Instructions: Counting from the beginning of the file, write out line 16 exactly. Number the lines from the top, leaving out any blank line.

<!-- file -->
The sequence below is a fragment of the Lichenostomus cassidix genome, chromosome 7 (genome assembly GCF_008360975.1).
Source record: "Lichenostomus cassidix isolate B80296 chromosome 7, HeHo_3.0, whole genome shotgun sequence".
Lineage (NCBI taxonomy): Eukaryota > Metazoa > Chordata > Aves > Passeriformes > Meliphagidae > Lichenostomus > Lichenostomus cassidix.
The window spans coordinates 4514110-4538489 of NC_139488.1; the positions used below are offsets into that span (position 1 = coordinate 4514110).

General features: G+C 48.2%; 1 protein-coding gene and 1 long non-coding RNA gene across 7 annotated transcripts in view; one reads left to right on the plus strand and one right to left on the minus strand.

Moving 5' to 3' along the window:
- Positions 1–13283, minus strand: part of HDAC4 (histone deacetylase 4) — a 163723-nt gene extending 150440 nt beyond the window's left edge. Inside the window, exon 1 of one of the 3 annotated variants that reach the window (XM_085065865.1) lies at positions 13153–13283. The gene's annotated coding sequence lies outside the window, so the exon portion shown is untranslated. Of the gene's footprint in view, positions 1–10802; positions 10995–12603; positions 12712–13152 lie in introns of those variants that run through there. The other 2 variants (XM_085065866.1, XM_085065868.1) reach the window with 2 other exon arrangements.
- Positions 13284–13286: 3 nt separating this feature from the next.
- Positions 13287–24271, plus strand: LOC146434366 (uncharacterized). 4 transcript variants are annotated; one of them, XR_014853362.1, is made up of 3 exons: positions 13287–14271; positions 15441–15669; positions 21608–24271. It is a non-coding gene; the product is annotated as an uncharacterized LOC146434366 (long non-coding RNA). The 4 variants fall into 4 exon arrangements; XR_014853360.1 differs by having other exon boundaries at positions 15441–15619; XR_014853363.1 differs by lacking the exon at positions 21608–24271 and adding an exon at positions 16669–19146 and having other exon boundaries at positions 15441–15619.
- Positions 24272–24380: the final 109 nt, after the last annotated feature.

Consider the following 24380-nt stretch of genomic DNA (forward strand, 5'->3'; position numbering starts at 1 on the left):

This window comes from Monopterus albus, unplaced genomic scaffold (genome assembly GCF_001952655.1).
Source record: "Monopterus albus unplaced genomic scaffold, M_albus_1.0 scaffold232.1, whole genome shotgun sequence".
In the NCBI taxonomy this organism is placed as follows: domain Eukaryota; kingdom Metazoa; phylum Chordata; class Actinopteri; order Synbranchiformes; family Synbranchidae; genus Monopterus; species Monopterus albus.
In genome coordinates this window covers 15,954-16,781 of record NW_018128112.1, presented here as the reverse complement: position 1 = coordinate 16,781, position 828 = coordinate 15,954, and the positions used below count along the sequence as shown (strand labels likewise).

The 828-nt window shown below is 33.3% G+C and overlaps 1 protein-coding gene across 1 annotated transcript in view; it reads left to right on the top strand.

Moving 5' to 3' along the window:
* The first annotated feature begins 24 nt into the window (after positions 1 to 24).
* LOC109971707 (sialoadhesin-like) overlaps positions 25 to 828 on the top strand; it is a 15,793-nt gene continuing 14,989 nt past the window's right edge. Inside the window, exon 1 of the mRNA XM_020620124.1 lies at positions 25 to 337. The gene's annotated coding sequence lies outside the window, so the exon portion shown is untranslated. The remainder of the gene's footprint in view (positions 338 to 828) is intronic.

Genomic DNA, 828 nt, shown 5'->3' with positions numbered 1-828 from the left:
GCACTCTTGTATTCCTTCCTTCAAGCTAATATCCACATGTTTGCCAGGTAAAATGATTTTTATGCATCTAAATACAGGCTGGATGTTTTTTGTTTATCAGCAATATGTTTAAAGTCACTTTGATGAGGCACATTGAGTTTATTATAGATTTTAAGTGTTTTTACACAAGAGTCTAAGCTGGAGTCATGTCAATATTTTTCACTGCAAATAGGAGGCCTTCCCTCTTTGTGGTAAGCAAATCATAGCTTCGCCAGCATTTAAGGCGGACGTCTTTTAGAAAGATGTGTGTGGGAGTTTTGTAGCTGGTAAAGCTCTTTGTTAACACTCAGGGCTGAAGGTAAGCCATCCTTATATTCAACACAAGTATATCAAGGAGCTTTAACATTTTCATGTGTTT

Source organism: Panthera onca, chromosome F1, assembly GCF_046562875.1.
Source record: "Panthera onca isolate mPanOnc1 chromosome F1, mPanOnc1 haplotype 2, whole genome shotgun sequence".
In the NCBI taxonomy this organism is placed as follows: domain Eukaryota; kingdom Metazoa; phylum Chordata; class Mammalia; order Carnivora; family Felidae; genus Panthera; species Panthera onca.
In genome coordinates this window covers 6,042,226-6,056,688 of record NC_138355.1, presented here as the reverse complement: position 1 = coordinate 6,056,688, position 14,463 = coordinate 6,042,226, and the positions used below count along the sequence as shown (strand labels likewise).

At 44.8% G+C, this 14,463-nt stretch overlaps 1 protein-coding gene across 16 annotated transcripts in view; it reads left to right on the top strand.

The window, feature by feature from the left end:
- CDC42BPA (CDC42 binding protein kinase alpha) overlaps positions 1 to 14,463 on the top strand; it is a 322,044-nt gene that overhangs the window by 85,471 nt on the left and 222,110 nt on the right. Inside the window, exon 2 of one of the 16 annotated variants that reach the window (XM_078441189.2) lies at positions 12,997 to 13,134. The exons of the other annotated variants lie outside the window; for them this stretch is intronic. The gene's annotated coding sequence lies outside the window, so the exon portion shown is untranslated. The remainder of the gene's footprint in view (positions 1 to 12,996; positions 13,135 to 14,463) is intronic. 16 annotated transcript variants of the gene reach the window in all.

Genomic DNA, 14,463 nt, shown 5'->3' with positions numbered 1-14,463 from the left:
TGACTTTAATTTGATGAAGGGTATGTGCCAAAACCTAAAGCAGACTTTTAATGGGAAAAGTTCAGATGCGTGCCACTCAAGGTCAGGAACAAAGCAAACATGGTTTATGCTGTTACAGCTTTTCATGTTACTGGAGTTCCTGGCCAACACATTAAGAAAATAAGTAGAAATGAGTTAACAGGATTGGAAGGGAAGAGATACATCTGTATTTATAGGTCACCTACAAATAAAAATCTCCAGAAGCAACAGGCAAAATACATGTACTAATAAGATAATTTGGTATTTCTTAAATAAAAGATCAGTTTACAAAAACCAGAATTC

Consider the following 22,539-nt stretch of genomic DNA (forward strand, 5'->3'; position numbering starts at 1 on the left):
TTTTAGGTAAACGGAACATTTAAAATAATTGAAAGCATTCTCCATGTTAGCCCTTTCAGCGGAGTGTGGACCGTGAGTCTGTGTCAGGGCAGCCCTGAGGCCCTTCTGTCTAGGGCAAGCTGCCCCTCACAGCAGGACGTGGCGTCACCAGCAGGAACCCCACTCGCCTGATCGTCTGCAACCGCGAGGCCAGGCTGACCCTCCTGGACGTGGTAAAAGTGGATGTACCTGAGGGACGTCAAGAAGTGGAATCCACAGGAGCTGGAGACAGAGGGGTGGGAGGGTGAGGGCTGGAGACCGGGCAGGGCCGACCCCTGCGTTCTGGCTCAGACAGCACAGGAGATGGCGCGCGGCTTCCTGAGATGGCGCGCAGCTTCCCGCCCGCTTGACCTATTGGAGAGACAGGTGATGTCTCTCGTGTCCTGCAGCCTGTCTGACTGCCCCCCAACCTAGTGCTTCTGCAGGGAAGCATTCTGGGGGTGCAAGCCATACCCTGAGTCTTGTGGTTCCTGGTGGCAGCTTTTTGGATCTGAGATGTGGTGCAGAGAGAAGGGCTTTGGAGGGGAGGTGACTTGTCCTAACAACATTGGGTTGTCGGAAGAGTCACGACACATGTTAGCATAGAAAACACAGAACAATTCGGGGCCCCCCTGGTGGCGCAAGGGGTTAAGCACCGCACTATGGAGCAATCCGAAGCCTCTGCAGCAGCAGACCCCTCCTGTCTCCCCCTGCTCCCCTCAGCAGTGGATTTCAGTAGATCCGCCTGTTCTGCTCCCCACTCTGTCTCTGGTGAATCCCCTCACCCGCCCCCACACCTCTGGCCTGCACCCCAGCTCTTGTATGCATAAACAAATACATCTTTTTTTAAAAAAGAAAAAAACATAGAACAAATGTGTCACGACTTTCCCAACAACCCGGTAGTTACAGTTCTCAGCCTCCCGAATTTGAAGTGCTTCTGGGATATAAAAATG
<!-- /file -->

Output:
The 828-nt window shown below is 33.3% G+C and overlaps 1 protein-coding gene across 1 annotated transcript in view; it reads left to right on the top strand.